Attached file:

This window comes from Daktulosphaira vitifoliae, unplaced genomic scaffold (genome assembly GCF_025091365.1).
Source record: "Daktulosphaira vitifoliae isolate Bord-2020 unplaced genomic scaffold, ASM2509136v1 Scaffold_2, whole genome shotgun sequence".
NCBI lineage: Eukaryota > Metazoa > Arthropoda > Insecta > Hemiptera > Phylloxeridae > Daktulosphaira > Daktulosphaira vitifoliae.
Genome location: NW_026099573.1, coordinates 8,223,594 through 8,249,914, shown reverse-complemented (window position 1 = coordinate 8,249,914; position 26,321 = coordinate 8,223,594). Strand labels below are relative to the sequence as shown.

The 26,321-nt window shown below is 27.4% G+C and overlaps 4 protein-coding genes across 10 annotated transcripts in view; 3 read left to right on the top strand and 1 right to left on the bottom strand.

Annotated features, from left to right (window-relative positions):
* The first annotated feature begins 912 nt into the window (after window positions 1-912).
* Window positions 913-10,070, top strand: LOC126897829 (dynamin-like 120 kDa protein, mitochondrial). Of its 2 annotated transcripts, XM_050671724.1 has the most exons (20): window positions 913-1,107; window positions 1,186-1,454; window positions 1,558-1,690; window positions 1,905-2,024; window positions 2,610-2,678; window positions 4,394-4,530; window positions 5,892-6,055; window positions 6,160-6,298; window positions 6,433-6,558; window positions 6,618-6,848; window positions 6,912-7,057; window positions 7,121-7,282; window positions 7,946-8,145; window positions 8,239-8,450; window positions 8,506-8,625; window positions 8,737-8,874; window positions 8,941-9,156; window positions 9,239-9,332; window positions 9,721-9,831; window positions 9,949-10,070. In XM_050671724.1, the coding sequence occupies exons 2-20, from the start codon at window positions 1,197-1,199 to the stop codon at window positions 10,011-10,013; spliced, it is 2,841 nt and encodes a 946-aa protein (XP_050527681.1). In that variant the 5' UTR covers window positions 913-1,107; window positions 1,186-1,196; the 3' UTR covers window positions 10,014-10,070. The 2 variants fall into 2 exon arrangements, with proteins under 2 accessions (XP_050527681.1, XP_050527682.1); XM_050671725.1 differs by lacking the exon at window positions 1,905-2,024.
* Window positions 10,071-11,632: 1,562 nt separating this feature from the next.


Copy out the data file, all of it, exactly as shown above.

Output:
This window comes from Daktulosphaira vitifoliae, unplaced genomic scaffold (genome assembly GCF_025091365.1).
Source record: "Daktulosphaira vitifoliae isolate Bord-2020 unplaced genomic scaffold, ASM2509136v1 Scaffold_2, whole genome shotgun sequence".
NCBI lineage: Eukaryota > Metazoa > Arthropoda > Insecta > Hemiptera > Phylloxeridae > Daktulosphaira > Daktulosphaira vitifoliae.
Genome location: NW_026099573.1, coordinates 8,223,594 through 8,249,914, shown reverse-complemented (window position 1 = coordinate 8,249,914; position 26,321 = coordinate 8,223,594). Strand labels below are relative to the sequence as shown.

The 26,321-nt window shown below is 27.4% G+C and overlaps 4 protein-coding genes across 10 annotated transcripts in view; 3 read left to right on the top strand and 1 right to left on the bottom strand.

Annotated features, from left to right (window-relative positions):
* The first annotated feature begins 912 nt into the window (after window positions 1-912).
* Window positions 913-10,070, top strand: LOC126897829 (dynamin-like 120 kDa protein, mitochondrial). Of its 2 annotated transcripts, XM_050671724.1 has the most exons (20): window positions 913-1,107; window positions 1,186-1,454; window positions 1,558-1,690; window positions 1,905-2,024; window positions 2,610-2,678; window positions 4,394-4,530; window positions 5,892-6,055; window positions 6,160-6,298; window positions 6,433-6,558; window positions 6,618-6,848; window positions 6,912-7,057; window positions 7,121-7,282; window positions 7,946-8,145; window positions 8,239-8,450; window positions 8,506-8,625; window positions 8,737-8,874; window positions 8,941-9,156; window positions 9,239-9,332; window positions 9,721-9,831; window positions 9,949-10,070. In XM_050671724.1, the coding sequence occupies exons 2-20, from the start codon at window positions 1,197-1,199 to the stop codon at window positions 10,011-10,013; spliced, it is 2,841 nt and encodes a 946-aa protein (XP_050527681.1). In that variant the 5' UTR covers window positions 913-1,107; window positions 1,186-1,196; the 3' UTR covers window positions 10,014-10,070. The 2 variants fall into 2 exon arrangements, with proteins under 2 accessions (XP_050527681.1, XP_050527682.1); XM_050671725.1 differs by lacking the exon at window positions 1,905-2,024.
* Window positions 10,071-11,632: 1,562 nt separating this feature from the next.